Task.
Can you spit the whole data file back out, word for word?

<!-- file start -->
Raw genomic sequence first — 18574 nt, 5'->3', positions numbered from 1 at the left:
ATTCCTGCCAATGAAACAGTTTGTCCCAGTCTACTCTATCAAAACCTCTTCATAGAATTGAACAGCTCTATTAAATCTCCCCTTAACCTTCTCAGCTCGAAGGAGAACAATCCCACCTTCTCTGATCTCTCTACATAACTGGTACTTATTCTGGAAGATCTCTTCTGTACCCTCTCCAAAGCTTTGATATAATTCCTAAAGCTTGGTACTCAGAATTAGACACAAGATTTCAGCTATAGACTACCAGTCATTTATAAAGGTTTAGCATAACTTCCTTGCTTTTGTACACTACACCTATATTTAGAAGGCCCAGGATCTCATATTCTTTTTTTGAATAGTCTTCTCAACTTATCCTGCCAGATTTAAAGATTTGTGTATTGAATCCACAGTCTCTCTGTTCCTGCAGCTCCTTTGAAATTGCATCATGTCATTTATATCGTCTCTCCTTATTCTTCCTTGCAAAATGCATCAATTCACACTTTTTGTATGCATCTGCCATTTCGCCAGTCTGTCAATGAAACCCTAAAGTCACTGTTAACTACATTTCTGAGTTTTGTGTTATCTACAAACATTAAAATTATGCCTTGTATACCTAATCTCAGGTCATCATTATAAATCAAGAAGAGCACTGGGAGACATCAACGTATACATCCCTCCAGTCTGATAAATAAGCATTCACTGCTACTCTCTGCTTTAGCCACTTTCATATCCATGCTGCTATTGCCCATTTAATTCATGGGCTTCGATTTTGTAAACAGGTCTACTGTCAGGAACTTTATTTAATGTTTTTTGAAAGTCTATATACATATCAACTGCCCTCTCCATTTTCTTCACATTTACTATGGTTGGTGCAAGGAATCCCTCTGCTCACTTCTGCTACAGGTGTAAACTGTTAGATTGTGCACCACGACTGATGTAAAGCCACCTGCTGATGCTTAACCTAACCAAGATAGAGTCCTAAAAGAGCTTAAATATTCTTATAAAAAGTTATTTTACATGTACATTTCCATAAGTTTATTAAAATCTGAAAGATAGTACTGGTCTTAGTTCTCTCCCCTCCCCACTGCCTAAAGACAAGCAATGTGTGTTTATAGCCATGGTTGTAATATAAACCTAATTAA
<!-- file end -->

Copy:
Raw genomic sequence first — 18574 nt, 5'->3', positions numbered from 1 at the left:
ATTCCTGCCAATGAAACAGTTTGTCCCAGTCTACTCTATCAAAACCTCTTCATAGAATTGAACAGCTCTATTAAATCTCCCCTTAACCTTCTCAGCTCGAAGGAGAACAATCCCACCTTCTCTGATCTCTCTACATAACTGGTACTTATTCTGGAAGATCTCTTCTGTACCCTCTCCAAAGCTTTGATATAATTCCTAAAGCTTGGTACTCAGAATTAGACACAAGATTTCAGCTATAGACTACCAGTCATTTATAAAGGTTTAGCATAACTTCCTTGCTTTTGTACACTACACCTATATTTAGAAGGCCCAGGATCTCATATTCTTTTTTTGAATAGTCTTCTCAACTTATCCTGCCAGATTTAAAGATTTGTGTATTGAATCCACAGTCTCTCTGTTCCTGCAGCTCCTTTGAAATTGCATCATGTCATTTATATCGTCTCTCCTTATTCTTCCTTGCAAAATGCATCAATTCACACTTTTTGTATGCATCTGCCATTTCGCCAGTCTGTCAATGAAACCCTAAAGTCACTGTTAACTACATTTCTGAGTTTTGTGTTATCTACAAACATTAAAATTATGCCTTGTATACCTAATCTCAGGTCATCATTATAAATCAAGAAGAGCACTGGGAGACATCAACGTATACATCCCTCCAGTCTGATAAATAAGCATTCACTGCTACTCTCTGCTTTAGCCACTTTCATATCCATGCTGCTATTGCCCATTTAATTCATGGGCTTCGATTTTGTAAACAGGTCTACTGTCAGGAACTTTATTTAATGTTTTTTGAAAGTCTATATACATATCAACTGCCCTCTCCATTTTCTTCACATTTACTATGGTTGGTGCAAGGAATCCCTCTGCTCACTTCTGCTACAGGTGTAAACTGTTAGATTGTGCACCACGACTGATGTAAAGCCACCTGCTGATGCTTAACCTAACCAAGATAGAGTCCTAAAAGAGCTTAAATATTCTTATAAAAAGTTATTTTACATGTACATTTCCATAAGTTTATTAAAATCTGAAAGATAGTACTGGTCTTAGTTCTCTCCCCTCCCCACTGCCTAAAGACAAGCAATGTGTGTTTATAGCCATGGTTGTAATATAAACCTAATTAA